Singapore Stanford Partnership Courses
The programs are designed to prepare students to be at the forefront of Environmental Engineering and Science with a combination of coursework and project/research components.
Graduating students receive NTU’s MS or PhD degree in Environmental Science & Engineering with additional SSP certification co-awarded by NTU and Stanford University.
The MS program requires four consecutive quarters (12 months) and includes coursework and a project for a total of approximately 48 credits.
Students begin the program by spending the summer (June to August) academic quarter at Stanford. Students return to NTU where they attend classes taught by either
- visiting Stanford instructors in a quarter-term residence, or
- live video conference of regular Stanford classes providing real-time interaction with the instructor and Stanford students, or
- watching recorded sessions of regular Stanford classes followed by video conference Q&A with the Stanford instructor
Students also have the option of taking NTU courses as electives.
The project spanning the latter two quarters, has an industry or research focus.
The PhD program requires approximately four years and 24 credits of coursework beyond the Masters degree.
Students typically spend three quarters in residence at Stanford, two during their first year (coursework and research) and one in later years (research). Students also undertake a rigorous and innovative research project leading to the submission and defense of a thesis. The PhD research is supervised jointly by Stanford and NTU faculty.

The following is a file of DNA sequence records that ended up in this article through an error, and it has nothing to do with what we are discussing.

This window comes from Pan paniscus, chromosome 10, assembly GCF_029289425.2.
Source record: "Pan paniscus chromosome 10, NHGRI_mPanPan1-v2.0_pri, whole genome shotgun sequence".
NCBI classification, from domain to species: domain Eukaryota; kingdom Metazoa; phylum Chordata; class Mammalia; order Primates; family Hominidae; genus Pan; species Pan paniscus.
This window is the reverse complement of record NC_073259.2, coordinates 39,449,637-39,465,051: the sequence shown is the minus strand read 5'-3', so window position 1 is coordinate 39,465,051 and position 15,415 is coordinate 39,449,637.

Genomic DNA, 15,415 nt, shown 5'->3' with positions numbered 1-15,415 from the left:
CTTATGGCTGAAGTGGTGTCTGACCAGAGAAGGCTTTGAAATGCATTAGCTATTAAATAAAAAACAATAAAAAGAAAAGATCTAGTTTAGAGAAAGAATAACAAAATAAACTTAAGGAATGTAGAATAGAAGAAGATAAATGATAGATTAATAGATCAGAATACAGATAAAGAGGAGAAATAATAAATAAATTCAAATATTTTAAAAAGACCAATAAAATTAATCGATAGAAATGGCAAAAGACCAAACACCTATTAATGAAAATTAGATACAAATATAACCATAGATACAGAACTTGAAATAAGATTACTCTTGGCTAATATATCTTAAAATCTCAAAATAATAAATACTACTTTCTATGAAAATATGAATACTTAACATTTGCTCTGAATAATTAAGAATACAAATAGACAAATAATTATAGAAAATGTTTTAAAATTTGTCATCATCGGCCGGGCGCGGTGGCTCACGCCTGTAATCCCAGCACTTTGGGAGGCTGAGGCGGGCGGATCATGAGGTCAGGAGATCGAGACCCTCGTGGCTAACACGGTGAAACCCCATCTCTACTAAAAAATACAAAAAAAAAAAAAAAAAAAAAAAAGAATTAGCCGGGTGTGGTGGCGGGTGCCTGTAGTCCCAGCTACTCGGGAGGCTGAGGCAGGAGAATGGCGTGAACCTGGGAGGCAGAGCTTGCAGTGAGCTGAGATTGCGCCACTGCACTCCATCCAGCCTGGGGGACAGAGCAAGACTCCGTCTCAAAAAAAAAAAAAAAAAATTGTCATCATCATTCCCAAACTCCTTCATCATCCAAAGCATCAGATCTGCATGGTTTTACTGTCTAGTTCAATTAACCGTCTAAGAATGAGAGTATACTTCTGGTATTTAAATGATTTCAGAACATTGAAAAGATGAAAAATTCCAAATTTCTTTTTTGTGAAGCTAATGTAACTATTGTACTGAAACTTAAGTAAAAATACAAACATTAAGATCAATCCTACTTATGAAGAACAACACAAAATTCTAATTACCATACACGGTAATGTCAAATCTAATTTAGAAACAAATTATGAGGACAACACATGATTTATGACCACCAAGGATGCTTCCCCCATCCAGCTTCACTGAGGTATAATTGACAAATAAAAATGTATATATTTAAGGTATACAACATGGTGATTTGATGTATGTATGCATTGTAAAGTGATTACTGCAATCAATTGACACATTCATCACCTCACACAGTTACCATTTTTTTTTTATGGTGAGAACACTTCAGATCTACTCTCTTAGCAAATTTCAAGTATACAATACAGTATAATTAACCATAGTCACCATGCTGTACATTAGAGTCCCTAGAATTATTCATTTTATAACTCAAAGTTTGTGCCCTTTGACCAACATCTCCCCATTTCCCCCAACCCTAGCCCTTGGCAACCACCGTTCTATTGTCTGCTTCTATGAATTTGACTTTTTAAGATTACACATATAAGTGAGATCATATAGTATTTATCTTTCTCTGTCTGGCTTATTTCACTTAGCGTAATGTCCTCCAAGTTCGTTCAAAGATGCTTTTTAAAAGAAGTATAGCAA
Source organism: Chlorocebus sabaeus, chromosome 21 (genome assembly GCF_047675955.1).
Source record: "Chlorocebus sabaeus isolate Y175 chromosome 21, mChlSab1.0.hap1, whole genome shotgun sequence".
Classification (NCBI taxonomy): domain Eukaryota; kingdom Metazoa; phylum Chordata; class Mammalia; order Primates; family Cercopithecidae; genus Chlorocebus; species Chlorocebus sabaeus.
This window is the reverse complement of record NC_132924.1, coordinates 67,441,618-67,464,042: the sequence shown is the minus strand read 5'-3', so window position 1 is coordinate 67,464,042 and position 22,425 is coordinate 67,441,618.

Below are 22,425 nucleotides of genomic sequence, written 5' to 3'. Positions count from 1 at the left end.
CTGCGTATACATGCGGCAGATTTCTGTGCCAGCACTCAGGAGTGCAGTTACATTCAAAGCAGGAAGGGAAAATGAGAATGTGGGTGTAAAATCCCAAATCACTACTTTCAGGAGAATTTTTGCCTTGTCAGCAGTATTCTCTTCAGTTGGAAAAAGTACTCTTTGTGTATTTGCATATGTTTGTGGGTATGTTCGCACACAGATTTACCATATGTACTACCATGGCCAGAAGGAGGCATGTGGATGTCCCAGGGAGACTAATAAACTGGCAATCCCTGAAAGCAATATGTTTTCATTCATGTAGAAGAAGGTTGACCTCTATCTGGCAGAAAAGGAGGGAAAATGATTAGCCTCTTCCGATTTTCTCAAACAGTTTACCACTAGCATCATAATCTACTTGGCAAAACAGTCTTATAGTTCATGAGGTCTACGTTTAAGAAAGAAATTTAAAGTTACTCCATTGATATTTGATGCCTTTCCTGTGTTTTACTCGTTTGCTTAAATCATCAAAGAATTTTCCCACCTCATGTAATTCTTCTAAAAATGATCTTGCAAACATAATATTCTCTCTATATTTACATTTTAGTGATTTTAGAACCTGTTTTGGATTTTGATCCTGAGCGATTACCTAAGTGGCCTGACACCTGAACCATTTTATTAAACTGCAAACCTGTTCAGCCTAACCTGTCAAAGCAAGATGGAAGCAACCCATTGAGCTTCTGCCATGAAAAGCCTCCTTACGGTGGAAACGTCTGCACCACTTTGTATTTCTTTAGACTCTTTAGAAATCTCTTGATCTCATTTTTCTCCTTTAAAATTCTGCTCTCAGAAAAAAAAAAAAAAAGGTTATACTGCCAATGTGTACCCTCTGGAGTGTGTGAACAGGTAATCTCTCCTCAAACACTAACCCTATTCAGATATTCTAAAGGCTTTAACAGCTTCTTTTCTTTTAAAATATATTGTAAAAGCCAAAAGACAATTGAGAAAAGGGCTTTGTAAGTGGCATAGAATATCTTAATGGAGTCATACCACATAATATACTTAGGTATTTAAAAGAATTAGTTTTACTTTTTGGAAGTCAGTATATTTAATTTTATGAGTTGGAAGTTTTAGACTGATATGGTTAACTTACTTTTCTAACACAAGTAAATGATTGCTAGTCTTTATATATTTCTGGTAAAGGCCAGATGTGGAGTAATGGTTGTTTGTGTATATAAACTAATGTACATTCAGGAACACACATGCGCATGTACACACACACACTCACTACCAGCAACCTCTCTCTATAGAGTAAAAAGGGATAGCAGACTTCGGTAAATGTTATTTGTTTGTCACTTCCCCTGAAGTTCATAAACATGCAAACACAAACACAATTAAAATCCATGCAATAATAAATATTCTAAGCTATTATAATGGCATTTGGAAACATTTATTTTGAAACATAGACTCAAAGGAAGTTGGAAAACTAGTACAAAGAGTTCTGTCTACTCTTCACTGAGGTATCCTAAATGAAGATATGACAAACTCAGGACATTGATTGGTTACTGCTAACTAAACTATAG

All PhD students must pass an oral qualifying examination before the end of their first 18 months of study and may be required to serve as teaching assistants.
Course of Study
The curriculum addresses the multi-disciplinary nature of the field emphasizing the theoretical, computational and experimental aspects of environmental engineering & science and environmental fluid mechanics.
It includes the study of the physical, chemical and biological processes that control fate and transport of chemicals in natural environments and determine the efficacy of engineered treatment and control measures.
The 48 credits of the MS programme requires 41 credits of coursework and a 7-credit research project spanning 2 quarters. Courses of study include:
- SSP 2120 Technical Communication Skills.
No description available.
Environmental Engineering & Science
- CEE 172/SSP 172 Air Quality Management. Quantitative introduction to the engineering methods used to study and seek solutions to current air quality problems. Topics: global atmospheric changes, urban sources of air pollution, indoor air quality problems, design and efficiencies of pollution control devices, and engineering strategies for managing air quality.
- CEE 270/SSP 270 Movement and Fate of Organic Contaminants in Surface Waters and Groundwater. Transport of chemical constituents in surface and groundwater, including advection, dispersion, sorption, interphase mass transfer, and transformation; water quality requirements for various beneficial uses. Emphasis is on the behavior of hazardous waste contaminants. Prerequisites: undergraduate chemistry and calculus.